Imagine that!

Published October 5, 2019, 12:05 AM

by Charissa Luci-Atienza & Bernie Cahiles-Magkilat

THROUGH UNTRUE

By FR. ROLANDO V. DELA ROSA, OP

Fr. Rolando V. Dela Rosa, O.P.
06

In today’s gospel, the apostles ask Jesus: “Increase our faith.” And He replies: “If you have a faith the size of a mustard seed, you will say to this mulberry tree, ‘Be uprooted and planted in the sea,’ and it would obey you” (Luke 17:5-10). Jesus is actually telling them: “Do you want greater faith? Use your imagination.”

At the heart of faith is imagination. When Jesus taught his disciples, he seldom employed cold and rigorous reasoning to prove that His words were objectively true and rationally compelling. Jesus inspired people to believe in Him by using metaphor, mythical and poetic language, especially in His sayings and parables.

Imagination allows us to look beyond aspects of reality that our reason often ignores or dismisses lightly. It empowers us to hear, taste, smell, and even touch things that are not visible. When nourished by faith, imagination enables us to envision possibilities and to work towards realizing them. By using our imagination, we worship in faith the true God that “no one has ever seen or can see” (1Timothy 6:16).

Millions of people have seen the movie series “The Chronicles of Narnia” but very few know that its author, C.S. Lewis, had not taken his faith seriously until he engaged his imagination to understand what he believed in. One of his friends who helped him do this was J.R.R. Tolkien, the author of “The Lord of the Rings” and the “The Hobbit,” which also became top-grossing films.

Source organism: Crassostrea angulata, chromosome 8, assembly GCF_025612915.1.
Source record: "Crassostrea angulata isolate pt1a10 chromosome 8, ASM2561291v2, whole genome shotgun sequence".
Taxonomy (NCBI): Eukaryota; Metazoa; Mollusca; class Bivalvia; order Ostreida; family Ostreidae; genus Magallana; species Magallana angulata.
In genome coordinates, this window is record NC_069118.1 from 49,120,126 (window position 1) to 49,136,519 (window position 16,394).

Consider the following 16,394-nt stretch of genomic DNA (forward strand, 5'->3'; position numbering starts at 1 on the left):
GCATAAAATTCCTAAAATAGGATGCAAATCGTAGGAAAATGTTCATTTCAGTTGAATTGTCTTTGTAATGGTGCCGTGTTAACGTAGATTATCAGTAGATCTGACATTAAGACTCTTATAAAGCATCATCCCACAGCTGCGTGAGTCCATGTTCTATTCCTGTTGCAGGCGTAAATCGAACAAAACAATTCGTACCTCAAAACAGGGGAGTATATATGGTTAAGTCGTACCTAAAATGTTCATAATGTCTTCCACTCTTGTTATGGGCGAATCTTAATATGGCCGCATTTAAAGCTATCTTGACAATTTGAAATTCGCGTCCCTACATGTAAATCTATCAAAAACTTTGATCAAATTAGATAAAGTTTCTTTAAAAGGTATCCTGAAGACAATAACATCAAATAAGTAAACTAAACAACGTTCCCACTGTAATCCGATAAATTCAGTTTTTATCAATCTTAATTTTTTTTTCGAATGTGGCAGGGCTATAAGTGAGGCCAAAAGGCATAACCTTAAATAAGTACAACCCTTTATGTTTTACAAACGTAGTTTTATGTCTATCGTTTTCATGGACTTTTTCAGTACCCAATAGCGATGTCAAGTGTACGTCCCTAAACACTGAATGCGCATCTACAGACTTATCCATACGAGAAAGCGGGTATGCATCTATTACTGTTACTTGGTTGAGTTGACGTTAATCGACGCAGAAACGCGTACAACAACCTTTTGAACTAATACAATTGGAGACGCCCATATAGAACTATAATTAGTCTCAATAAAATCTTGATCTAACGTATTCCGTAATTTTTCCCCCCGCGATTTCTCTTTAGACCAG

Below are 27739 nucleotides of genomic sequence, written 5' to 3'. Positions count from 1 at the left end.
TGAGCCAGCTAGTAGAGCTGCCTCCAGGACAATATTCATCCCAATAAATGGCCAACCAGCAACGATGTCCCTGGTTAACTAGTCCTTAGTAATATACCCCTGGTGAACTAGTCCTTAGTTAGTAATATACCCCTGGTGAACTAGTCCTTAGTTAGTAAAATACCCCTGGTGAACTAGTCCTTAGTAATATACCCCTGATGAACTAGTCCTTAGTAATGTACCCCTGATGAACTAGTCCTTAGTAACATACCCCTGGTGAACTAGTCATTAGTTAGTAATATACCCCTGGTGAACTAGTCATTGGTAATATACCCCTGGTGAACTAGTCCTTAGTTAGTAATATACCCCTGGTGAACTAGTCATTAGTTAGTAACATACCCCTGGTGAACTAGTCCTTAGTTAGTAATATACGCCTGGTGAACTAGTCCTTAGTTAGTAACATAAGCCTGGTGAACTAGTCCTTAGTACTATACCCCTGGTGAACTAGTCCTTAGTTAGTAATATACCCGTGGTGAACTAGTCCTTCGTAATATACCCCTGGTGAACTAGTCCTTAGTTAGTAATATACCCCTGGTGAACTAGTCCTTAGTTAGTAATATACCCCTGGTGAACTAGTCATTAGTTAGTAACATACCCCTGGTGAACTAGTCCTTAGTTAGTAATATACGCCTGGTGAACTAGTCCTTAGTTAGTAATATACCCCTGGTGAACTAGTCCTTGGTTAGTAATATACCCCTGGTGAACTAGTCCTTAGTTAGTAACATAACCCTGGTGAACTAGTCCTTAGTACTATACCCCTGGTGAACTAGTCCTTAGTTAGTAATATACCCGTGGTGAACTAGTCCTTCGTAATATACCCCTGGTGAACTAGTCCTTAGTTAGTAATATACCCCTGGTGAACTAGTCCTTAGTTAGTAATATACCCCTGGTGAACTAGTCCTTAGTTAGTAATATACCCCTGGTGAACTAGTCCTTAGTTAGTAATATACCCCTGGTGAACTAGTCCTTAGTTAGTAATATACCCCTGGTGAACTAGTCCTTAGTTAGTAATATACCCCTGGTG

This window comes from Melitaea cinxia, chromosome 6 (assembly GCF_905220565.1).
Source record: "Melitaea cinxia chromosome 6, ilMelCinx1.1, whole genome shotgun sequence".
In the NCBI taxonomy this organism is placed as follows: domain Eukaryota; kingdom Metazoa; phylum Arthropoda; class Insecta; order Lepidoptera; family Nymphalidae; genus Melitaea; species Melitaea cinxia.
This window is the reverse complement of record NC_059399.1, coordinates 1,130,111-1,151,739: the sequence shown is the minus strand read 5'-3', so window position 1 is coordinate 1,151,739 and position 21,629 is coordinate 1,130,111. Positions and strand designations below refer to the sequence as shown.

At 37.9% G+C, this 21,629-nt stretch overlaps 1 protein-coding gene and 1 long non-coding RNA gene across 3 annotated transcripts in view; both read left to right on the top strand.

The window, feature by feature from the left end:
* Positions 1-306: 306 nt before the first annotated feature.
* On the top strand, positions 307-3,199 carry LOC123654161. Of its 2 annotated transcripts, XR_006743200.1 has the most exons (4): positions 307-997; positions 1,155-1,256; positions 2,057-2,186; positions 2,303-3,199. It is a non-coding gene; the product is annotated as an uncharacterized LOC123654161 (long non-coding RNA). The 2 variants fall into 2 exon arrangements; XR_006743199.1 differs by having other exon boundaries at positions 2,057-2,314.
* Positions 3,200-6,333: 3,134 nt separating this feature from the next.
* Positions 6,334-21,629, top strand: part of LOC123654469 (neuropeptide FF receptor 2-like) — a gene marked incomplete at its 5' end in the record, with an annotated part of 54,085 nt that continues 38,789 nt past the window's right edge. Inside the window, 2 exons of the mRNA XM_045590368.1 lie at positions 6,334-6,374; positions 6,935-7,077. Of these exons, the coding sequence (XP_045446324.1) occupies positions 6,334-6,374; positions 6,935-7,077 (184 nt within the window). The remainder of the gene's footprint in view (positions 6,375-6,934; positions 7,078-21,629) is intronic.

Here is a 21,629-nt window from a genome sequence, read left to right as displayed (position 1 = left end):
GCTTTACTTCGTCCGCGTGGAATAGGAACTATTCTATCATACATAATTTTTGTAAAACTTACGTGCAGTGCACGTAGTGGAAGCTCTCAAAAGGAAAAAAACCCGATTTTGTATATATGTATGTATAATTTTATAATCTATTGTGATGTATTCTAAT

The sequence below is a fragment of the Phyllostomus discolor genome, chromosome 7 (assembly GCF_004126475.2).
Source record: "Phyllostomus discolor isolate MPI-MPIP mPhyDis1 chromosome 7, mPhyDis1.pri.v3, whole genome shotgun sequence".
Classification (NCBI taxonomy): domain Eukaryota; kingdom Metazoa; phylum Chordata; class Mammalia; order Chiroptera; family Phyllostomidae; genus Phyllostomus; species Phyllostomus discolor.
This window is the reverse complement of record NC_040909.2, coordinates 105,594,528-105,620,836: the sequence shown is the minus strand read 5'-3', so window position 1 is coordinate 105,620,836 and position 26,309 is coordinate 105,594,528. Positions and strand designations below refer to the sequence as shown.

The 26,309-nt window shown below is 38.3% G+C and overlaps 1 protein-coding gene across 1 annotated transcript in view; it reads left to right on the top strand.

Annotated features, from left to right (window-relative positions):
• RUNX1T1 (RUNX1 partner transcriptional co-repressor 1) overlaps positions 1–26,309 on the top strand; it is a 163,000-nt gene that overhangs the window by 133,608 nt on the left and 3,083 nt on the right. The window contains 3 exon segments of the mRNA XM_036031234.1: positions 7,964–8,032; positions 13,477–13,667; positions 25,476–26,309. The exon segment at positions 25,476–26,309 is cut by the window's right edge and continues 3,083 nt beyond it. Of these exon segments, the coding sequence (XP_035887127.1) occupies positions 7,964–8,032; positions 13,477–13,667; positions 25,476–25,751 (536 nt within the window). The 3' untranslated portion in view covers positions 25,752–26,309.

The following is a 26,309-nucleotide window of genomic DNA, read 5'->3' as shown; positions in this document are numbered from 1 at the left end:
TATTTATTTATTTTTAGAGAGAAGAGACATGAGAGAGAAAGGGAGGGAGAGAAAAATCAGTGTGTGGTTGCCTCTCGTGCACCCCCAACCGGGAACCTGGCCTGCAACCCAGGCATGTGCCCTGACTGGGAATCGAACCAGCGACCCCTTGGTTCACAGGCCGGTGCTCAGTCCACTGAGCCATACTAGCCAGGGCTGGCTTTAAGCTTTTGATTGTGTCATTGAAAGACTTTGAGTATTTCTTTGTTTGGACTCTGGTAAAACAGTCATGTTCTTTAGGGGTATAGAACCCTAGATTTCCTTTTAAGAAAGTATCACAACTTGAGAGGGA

Lewis’s hyperactive imagination made him a lover of mythical stories, especially those where the main character would sacrifice himself for the sake of his beloved. He writes: “Tolkien showed me that if I liked such stories and am moved by them, how much more should I be moved by the story of Christ? The story of Christ’s sacrifice on the cross is the same as those myths that I have read, but with this tremendous difference, it really happened!”

By connecting his imagination to the factual reality of the Crucifixion and Resurrection of Jesus, the barriers of unbelief fell away. In his autobiography, Lewis confessed that it was his imagination that was baptized first, “although the rest of me took longer.” When he finally surrendered himself to God, he accepted, not only with his mind but with his whole being that Jesus was his Savior.

Perhaps this explains why the “Chronicles of Narnia” overflows with the truths of our faith and the doctrines we profess. Lewis tried to portray the flesh-and-blood reality of Jesus and His teachings in a way that would capture our imagination.

Today, a new breed of fantasy-weavers, spawned by politics, business, the media, and entertainment industry is now dictating what we should imagine. They design our fantasies and create all types of distractions that involve serial sex, sports, cults, false piety, gossip about celebrities, as well as morbid or fake news to help us escape from the realities of life.

But God blessed us with an imagination that has a natural affinity to truth. The story of C.S. Lewis reminds us that while we can use imagination to escape reality, sell commodities,  and invent weird lifestyles, it can also bring us closer to God and the well-springs of hope, order, truth, beauty, and peace that only He can give.

Many of our problems today stem not from a failure of logic, but from the lack of imagination. We need to recognize the inexhaustible power of human imagination to liberate our hopeful energies, open our eyes to the beckoning of a better future, and above all, to see and feel God’s presence who is closer to us than we can ever imagine.

 

 

 
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